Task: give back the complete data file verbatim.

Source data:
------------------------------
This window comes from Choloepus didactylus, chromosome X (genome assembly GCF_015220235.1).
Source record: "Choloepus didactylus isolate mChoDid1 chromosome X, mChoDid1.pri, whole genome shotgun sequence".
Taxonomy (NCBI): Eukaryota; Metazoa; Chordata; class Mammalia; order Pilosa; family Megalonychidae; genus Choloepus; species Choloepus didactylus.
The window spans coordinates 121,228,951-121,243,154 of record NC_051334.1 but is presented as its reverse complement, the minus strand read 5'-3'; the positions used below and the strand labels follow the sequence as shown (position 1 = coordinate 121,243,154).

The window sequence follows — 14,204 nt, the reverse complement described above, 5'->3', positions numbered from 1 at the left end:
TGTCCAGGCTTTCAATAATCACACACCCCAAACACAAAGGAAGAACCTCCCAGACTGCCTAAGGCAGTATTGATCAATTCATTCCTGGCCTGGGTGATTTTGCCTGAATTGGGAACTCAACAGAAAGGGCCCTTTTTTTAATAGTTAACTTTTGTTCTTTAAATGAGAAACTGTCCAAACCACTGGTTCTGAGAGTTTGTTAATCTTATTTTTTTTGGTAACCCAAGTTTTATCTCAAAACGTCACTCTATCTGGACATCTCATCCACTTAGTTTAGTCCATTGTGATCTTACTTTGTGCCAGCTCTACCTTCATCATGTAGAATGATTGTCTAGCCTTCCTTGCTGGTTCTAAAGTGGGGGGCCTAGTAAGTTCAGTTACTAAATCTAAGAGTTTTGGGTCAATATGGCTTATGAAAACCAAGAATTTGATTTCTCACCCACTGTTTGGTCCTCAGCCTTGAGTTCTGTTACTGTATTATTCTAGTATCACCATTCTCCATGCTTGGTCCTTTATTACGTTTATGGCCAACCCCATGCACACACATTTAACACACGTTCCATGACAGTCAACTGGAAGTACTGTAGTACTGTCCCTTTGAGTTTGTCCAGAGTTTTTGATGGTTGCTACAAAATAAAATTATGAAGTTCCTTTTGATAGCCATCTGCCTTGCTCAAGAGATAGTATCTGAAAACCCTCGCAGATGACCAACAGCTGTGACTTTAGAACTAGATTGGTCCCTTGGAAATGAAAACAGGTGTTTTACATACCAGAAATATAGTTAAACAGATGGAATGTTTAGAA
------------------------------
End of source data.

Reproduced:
This window comes from Choloepus didactylus, chromosome X (genome assembly GCF_015220235.1).
Source record: "Choloepus didactylus isolate mChoDid1 chromosome X, mChoDid1.pri, whole genome shotgun sequence".
Taxonomy (NCBI): Eukaryota; Metazoa; Chordata; class Mammalia; order Pilosa; family Megalonychidae; genus Choloepus; species Choloepus didactylus.
The window spans coordinates 121,228,951-121,243,154 of record NC_051334.1 but is presented as its reverse complement, the minus strand read 5'-3'; the positions used below and the strand labels follow the sequence as shown (position 1 = coordinate 121,243,154).

The window sequence follows — 14,204 nt, the reverse complement described above, 5'->3', positions numbered from 1 at the left end:
TGTCCAGGCTTTCAATAATCACACACCCCAAACACAAAGGAAGAACCTCCCAGACTGCCTAAGGCAGTATTGATCAATTCATTCCTGGCCTGGGTGATTTTGCCTGAATTGGGAACTCAACAGAAAGGGCCCTTTTTTTAATAGTTAACTTTTGTTCTTTAAATGAGAAACTGTCCAAACCACTGGTTCTGAGAGTTTGTTAATCTTATTTTTTTTGGTAACCCAAGTTTTATCTCAAAACGTCACTCTATCTGGACATCTCATCCACTTAGTTTAGTCCATTGTGATCTTACTTTGTGCCAGCTCTACCTTCATCATGTAGAATGATTGTCTAGCCTTCCTTGCTGGTTCTAAAGTGGGGGGCCTAGTAAGTTCAGTTACTAAATCTAAGAGTTTTGGGTCAATATGGCTTATGAAAACCAAGAATTTGATTTCTCACCCACTGTTTGGTCCTCAGCCTTGAGTTCTGTTACTGTATTATTCTAGTATCACCATTCTCCATGCTTGGTCCTTTATTACGTTTATGGCCAACCCCATGCACACACATTTAACACACGTTCCATGACAGTCAACTGGAAGTACTGTAGTACTGTCCCTTTGAGTTTGTCCAGAGTTTTTGATGGTTGCTACAAAATAAAATTATGAAGTTCCTTTTGATAGCCATCTGCCTTGCTCAAGAGATAGTATCTGAAAACCCTCGCAGATGACCAACAGCTGTGACTTTAGAACTAGATTGGTCCCTTGGAAATGAAAACAGGTGTTTTACATACCAGAAATATAGTTAAACAGATGGAATGTTTAGAA